Many cultures have native words for unique experiences. In Spain, families and friends sitting around after finishing a meal are having a sobremesa. Germans enjoying the solitude of being alone in the woods experience Waldeinsamkeit. In Iceland one such word is isbiltur, which describes a road trip to get ice cream, a hallowed family tradition on the island nation.
So when Icelandic Prime Minister Katrin Jakobsdottir visited London recently, she was persuaded to join TIME for a quick isbiltur–a short drive from her country’s modernist embassy in upmarket Knightsbridge to an Icelandic ice cream shop on the west side of town. “You know, I think ice cream walks may be more common today than drives,” she says as the town car crawls through London traffic, noting that her family prefers to go on foot to sample one of the many ice cream parlors in the capital, Reykjavik. “We are very conscious of being green.”
The progressive update is true to form for Jakobsdottir, at 43 one of the youngest women to lead a European country. Iceland may be small, with just 350,000 people, but it’s home to big ideas that are turning the heads of international policymakers. Iceland is already ranked the best country in which to be a woman by the World Economic Forum, and Jakobsdottir’s government is rolling out the world’s toughest equal-pay legislation.
One of the only government heads from an environmentalist party, Jakobsdottir wants to make the country a leader in climate action too, with an ambitious plan to make Iceland carbon neutral by 2040, 10 years before the target set for Iceland’s neighbors in the E.U. “It can be an advantage to be small,” she says. “You can do things bigger and faster. You can actually change everything in a very short time.”
It’s a tough time to be a politician in Iceland. Traditional parties have seen their vote share tumble since the banking crisis of 2008, and the three men who served as Prime Minister in the four years before Jakobsdottir were each driven from office early by poor performance or scandals.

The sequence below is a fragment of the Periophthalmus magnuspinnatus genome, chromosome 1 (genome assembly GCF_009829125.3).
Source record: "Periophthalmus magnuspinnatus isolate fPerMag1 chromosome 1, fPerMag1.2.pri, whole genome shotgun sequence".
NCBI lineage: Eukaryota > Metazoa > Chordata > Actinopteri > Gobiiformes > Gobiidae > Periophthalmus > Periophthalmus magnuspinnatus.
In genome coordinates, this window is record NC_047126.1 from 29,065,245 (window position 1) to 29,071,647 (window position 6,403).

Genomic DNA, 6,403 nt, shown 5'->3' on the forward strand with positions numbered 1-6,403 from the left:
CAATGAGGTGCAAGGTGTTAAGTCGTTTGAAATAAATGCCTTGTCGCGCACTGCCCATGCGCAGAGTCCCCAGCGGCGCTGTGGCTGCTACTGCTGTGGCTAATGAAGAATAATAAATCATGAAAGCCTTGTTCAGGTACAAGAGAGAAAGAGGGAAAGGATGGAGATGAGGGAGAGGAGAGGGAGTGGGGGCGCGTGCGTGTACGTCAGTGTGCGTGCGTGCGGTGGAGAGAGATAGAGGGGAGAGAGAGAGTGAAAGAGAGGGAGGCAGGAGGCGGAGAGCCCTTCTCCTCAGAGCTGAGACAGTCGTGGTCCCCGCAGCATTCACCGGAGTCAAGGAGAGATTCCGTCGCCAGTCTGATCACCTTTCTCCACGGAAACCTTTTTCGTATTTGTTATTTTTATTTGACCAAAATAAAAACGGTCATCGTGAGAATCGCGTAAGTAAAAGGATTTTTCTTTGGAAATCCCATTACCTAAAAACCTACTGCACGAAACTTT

As leader of the small, liberal Left-Green Party since 2013, Jakobsdottir manages to be an exception. “People see her as an honest broker, someone who just says what she means,” says Stefania Oskarsdottir, a professor of politics at the University of Iceland. The likability factor is on show as Jakobsdottir arrives at Bears, a family-run ice cream parlor. She chats in Icelandic to the owners’ young daughter and pores excitedly over their stash of chocolate-covered licorice, a national staple that she demands TIME try.
Voted Iceland’s most trusted politician in 2016, Jakobsdottir was perhaps the natural choice to lead the coalition government the Left-Greens formed with two center-right rivals in 2017. But she is in a fragile position. Her government has a majority of just three seats, and the economic fallout of the collapse in March of Iceland’s budget airline WOW Air could make it hard to hold the coalition together.
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But Jakobsdottir is not afraid of a challenge. “My problem in my life–and also my fortune–is to always say yes,” she says between bites of Icelandic ice cream. “When people ask me to do interesting things I tend to do them.” In 1996, at 20, she appeared in a music video for an Icelandic indie band, running through the streets of Reykjavik. Following her “15 seconds of fame,” Jakobsdottir studied literature and entered politics after getting involved in activism. She recalls lying in the street outside the Prime Minister’s office to protest Icelandic support for the Iraq War in 2003.